posted on 08 June 2016
Written by Sig Silber
Random Thoughts from the High Desert
Actually I got that backwards:
It should be Robot or not Robot?
And the problem is not going away.
Supposedly this Interactive Risk Assessor . will help a person determine their future.
I have a different approach (okay, maybe actually be the same approach with a slightly different slant) but my interest is definitely a bit different.
But before I get to that, here is the Levy Institute Report on Destabilizing our Economy,which I think I may have commented on before. It contains this extremely important graphic.
I do not necessarily agree with their interpretation of the cause but the effect is fairly clear.
I do not necessarily agree that this is a transfer of labor from the 90% to the 10%. Of course you get a more extreme graphic if you focus on the top 1% and you get something a little but not much less extreme if you focus on the top 20% and you get the same pattern but again even less extreme if you focus on the top 40%.
So I conclude that it is not a transfer of labor from the bottom to the top it is IMO the shifting of the demand for labor of the bottom 60% otherwise known as the bottom three quintiles. Dividing into five groups of 20% of households is a good way of looking at things.
I do not think like Trump that it is primarily due to open borders. I also do not think like the Right that it is primarily due to the burden of government regulations. Nor do I think like the Left that it is inadequate regulation or lack of mandated levels of compensation. Some of the aforementioned issues have an impact but I do not think they are the major driver of secular decline or stagnation of household incomes. If they were the problem it would be relatively easy to make the changes necessary for those issues to become less of a problem.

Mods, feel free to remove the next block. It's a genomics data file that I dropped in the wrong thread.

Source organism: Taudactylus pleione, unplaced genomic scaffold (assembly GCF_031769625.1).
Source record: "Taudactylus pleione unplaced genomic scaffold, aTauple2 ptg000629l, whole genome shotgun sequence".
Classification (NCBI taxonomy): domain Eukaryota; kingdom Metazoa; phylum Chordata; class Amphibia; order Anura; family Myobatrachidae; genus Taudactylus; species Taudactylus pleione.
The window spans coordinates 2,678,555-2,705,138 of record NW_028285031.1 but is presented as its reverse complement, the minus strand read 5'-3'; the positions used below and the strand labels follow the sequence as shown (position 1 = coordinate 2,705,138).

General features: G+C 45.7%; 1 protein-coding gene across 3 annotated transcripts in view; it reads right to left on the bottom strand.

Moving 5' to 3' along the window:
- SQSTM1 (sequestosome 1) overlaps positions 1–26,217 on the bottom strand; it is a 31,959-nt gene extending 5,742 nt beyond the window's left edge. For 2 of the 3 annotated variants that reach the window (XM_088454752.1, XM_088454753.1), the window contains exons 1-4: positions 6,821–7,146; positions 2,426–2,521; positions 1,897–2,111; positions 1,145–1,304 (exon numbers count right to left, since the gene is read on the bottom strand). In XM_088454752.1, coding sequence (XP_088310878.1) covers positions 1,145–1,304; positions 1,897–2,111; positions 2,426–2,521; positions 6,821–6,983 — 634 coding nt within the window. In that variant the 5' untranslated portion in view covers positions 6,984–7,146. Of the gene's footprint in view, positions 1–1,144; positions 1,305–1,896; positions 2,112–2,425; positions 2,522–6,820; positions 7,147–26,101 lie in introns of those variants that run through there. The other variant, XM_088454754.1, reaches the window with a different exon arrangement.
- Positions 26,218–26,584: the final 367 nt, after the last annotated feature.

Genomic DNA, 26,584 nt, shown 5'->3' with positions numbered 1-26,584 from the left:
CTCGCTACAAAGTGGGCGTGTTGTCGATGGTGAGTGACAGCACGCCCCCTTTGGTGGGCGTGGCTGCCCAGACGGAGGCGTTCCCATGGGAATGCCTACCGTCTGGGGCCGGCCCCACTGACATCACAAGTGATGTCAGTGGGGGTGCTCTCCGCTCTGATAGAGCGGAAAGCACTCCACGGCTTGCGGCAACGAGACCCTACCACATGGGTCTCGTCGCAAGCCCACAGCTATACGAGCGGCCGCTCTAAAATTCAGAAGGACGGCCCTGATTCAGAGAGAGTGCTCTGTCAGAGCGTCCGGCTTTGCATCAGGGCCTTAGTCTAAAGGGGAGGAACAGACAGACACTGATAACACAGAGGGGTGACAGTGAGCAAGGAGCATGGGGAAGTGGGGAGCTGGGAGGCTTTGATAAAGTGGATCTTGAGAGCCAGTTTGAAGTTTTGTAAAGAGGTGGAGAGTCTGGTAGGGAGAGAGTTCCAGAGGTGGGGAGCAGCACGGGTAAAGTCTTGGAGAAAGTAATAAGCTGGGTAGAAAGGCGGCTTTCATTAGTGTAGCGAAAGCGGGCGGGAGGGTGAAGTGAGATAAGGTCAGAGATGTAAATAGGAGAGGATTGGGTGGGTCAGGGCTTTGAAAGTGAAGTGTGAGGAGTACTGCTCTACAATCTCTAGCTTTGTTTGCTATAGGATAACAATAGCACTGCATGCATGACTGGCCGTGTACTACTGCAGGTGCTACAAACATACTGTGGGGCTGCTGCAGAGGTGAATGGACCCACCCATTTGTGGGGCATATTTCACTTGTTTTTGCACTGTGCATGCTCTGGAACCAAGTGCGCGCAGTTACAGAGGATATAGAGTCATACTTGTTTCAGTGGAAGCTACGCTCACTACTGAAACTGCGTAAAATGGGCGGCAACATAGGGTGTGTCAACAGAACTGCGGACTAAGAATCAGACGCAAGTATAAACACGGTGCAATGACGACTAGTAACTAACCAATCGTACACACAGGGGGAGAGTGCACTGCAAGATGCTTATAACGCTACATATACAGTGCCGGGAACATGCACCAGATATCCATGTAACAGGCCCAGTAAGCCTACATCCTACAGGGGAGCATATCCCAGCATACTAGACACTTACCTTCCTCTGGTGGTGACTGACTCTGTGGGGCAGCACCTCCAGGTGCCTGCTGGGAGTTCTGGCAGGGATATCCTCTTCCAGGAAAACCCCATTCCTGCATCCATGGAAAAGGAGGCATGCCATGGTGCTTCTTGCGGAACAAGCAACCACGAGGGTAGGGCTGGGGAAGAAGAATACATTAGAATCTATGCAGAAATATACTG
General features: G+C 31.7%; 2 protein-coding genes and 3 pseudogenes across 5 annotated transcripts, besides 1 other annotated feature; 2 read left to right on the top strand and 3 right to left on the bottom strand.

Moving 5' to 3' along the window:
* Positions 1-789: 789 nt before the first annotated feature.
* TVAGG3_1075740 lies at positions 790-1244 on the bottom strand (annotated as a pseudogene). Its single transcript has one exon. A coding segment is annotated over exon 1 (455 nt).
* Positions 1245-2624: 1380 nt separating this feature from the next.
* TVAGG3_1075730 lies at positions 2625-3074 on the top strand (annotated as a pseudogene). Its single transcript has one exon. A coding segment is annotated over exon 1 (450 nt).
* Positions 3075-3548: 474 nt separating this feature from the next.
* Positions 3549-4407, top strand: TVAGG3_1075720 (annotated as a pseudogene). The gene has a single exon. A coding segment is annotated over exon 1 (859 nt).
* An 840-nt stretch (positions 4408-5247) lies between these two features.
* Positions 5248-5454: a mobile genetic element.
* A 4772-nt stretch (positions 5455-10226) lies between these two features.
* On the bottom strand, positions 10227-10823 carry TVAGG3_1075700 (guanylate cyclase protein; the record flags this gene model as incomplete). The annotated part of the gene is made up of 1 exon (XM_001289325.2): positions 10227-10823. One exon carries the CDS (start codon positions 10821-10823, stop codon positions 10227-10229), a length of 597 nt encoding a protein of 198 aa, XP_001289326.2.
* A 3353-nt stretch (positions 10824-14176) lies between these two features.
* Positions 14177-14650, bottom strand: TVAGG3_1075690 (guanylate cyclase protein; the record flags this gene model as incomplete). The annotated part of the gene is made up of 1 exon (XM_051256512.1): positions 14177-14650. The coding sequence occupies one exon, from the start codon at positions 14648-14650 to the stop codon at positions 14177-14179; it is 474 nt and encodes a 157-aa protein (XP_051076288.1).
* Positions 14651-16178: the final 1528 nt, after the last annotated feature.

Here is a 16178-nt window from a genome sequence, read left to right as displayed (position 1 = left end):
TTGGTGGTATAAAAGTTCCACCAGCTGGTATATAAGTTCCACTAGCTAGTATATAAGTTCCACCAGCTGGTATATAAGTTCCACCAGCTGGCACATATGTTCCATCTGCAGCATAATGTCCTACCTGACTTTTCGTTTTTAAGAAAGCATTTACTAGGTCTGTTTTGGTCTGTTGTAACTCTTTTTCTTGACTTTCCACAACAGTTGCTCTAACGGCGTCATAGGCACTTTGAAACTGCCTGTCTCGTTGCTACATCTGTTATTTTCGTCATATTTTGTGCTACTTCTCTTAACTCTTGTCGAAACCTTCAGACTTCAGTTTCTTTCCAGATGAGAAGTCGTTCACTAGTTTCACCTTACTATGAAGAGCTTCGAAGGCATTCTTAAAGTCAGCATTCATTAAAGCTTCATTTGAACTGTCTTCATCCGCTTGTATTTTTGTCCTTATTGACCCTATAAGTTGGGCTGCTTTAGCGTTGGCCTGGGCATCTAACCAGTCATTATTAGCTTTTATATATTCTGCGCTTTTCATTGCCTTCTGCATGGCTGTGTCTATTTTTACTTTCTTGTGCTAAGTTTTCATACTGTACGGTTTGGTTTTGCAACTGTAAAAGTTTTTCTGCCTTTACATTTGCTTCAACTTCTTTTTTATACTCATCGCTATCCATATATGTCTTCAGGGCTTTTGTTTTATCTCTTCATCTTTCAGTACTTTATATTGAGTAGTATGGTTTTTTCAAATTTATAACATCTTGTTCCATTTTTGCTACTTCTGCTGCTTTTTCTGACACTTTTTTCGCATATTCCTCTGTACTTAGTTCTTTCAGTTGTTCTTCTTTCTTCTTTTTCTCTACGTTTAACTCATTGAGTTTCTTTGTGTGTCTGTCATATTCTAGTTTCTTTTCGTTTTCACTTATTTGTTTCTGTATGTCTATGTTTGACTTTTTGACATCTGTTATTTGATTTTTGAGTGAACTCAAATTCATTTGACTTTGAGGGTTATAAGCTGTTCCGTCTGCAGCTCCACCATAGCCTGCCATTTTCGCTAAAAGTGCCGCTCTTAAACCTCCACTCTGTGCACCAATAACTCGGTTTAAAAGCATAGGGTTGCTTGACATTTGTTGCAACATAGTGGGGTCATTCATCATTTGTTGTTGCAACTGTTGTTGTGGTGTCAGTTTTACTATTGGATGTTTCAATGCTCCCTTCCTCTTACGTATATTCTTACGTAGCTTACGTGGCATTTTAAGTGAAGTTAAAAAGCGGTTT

How Should We Look at Things.
There are a number of questions that we want to consider. Two of the most important relate to the two processes by which technology changes the demand for labor:
A. Is technology creating more demand for labor than it replaces with respect to existing products and services?.
This question can be divided into two different impacts:
Both results should increase the size of the market and create additional demand for labor. So there is both a reduction in demand for labor per unit of product or service produced and an increase in demand for labor related to more units being demanded.
B. Historically, technology has created demand for new products and services. With respect to new products and services, it is generally an increase in the demand for labor except if the new products and services supersede and thus reduce the demand for other existing products and services
Process "A" may increase or decrease the demand for labor. Process "B" almost always increases the demand for labor.
So we are interested in the trend in Process "A" with respect to the ratio of labor replaced compared to labor added. And we are interested in the ratio of Process "B" to Process "A".
We then have a second set of questions. If we conclude that "A" and "B" ceteris paribus is reducing the demand for labor relative to the size of the population, we know that the price of labor will decline. In almost all cases the price of labor is higher when more is demanded and lower when less is demanded. One can look at this in the aggregate or attempt to break it down by categories of labor. For our purposes, that may or may not be necessary. It is a refinement useful if we were attempting to create a forecasting model to attempt to pin down the rate of the transformation. But it is not necessary to have a general discussion.